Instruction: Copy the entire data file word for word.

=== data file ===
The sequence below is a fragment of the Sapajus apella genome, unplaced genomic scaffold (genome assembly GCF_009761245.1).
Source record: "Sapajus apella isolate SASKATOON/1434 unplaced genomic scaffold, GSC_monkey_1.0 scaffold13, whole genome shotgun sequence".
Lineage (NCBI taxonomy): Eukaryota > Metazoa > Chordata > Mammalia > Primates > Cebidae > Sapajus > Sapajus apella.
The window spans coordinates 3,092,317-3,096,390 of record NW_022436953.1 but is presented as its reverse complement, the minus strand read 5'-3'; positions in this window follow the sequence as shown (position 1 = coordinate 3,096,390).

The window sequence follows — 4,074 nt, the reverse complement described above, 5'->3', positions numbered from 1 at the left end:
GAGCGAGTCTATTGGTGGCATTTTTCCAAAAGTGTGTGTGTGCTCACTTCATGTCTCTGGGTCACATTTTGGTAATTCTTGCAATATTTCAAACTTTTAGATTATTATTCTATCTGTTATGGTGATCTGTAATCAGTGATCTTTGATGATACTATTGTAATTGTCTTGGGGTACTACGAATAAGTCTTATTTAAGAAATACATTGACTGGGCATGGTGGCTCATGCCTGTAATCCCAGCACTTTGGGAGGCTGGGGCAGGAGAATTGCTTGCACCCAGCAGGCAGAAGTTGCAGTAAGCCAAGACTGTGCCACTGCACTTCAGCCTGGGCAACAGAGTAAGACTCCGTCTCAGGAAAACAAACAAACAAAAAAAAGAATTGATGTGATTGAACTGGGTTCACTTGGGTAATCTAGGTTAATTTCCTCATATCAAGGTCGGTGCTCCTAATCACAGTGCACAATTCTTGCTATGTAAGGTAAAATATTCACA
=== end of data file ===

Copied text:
The sequence below is a fragment of the Sapajus apella genome, unplaced genomic scaffold (genome assembly GCF_009761245.1).
Source record: "Sapajus apella isolate SASKATOON/1434 unplaced genomic scaffold, GSC_monkey_1.0 scaffold13, whole genome shotgun sequence".
Lineage (NCBI taxonomy): Eukaryota > Metazoa > Chordata > Mammalia > Primates > Cebidae > Sapajus > Sapajus apella.
The window spans coordinates 3,092,317-3,096,390 of record NW_022436953.1 but is presented as its reverse complement, the minus strand read 5'-3'; positions in this window follow the sequence as shown (position 1 = coordinate 3,096,390).

The window sequence follows — 4,074 nt, the reverse complement described above, 5'->3', positions numbered from 1 at the left end:
GAGCGAGTCTATTGGTGGCATTTTTCCAAAAGTGTGTGTGTGCTCACTTCATGTCTCTGGGTCACATTTTGGTAATTCTTGCAATATTTCAAACTTTTAGATTATTATTCTATCTGTTATGGTGATCTGTAATCAGTGATCTTTGATGATACTATTGTAATTGTCTTGGGGTACTACGAATAAGTCTTATTTAAGAAATACATTGACTGGGCATGGTGGCTCATGCCTGTAATCCCAGCACTTTGGGAGGCTGGGGCAGGAGAATTGCTTGCACCCAGCAGGCAGAAGTTGCAGTAAGCCAAGACTGTGCCACTGCACTTCAGCCTGGGCAACAGAGTAAGACTCCGTCTCAGGAAAACAAACAAACAAAAAAAAGAATTGATGTGATTGAACTGGGTTCACTTGGGTAATCTAGGTTAATTTCCTCATATCAAGGTCGGTGCTCCTAATCACAGTGCACAATTCTTGCTATGTAAGGTAAAATATTCACA